Similarly “tan” refers to “a hill where Beltane was celebrated”.
"Torr" is a version of the Hebrew "tur" meaning "round tower" in the form of a mountain. Our English word "turret" is derived from this. At the end of a place name "tor" and "ton" take on added significance: they both mean "a holy hill".
There is only one Holy Hill in Washington Village and that is the one upon which The Holy Trinity Church stands.
|There is only one Holy Hill in Washington Village and that is the one upon which the Holy Trinity Church stands|
is not the end of the story however ... "ton" at the end of
a place name not only denotes a "holy hill", it also denotes
a holy hill which was sacred to Venus and also of special significance
to the pre-Celtic
This means that Washington Village is a religious site of extreme antiquity.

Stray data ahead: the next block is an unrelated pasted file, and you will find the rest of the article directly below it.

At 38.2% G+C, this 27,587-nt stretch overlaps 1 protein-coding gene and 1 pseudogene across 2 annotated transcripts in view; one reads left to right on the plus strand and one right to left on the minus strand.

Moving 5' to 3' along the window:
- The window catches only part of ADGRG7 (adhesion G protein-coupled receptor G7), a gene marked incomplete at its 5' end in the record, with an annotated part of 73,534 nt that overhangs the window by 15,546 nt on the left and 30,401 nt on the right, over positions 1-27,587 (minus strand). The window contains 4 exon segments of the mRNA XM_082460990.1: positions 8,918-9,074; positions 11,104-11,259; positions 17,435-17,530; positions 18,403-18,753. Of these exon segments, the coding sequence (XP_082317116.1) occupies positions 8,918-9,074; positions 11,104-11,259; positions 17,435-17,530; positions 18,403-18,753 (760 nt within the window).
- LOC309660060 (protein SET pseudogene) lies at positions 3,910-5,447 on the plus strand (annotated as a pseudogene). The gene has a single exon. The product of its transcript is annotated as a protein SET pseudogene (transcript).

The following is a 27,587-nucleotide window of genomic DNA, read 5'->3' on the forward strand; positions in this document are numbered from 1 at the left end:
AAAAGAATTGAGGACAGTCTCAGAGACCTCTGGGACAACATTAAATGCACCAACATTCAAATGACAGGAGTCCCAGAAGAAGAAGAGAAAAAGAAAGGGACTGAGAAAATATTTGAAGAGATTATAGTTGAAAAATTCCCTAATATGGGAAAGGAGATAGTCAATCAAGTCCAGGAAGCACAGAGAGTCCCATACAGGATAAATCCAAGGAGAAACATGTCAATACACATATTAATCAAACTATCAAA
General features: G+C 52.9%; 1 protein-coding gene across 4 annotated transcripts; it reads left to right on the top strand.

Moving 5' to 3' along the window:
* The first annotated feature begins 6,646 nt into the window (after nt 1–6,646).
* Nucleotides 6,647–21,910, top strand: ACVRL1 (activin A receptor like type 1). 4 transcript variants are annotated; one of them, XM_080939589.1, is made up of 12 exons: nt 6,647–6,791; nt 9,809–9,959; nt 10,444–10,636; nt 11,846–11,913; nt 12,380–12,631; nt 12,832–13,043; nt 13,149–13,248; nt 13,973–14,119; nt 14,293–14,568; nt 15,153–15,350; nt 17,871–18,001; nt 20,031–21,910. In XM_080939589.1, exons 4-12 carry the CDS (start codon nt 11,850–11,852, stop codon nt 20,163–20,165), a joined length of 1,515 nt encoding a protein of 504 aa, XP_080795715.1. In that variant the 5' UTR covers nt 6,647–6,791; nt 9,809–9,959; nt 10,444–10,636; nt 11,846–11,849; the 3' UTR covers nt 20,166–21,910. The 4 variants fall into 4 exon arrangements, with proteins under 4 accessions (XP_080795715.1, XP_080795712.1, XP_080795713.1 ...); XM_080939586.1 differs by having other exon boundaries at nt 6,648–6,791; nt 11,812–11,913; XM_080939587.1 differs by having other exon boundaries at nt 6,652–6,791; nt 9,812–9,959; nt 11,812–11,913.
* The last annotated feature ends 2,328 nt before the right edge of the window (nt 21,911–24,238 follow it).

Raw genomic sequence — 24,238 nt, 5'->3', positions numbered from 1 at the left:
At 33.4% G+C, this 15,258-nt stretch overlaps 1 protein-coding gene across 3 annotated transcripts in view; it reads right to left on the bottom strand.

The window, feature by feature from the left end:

For more information about the origins of and religious practices
at Washington Village, including the Beltane Festival, Click Here
It was no accident that Britain was so called. Not only does “breotan” mean “to break”, an apt description of our Isles, it also means “fire hills”. Tan Hill Festivals are still celebrated in Britain today.
For more information about The Holy Trinity Church Click Here
|Introduction: Origins of Washington Village|
its original form:
argent, two bar and in
chief three mullets gules
its current fform:
white, two bar and in
chief three mullets red
|The Washington Coat of Arms|
|The flag of the United States of America was based upon the Coat of Arms of George Washington whose ancestors hailed from Washington Village, Tyne-Wear, England|
to Build the Manor House?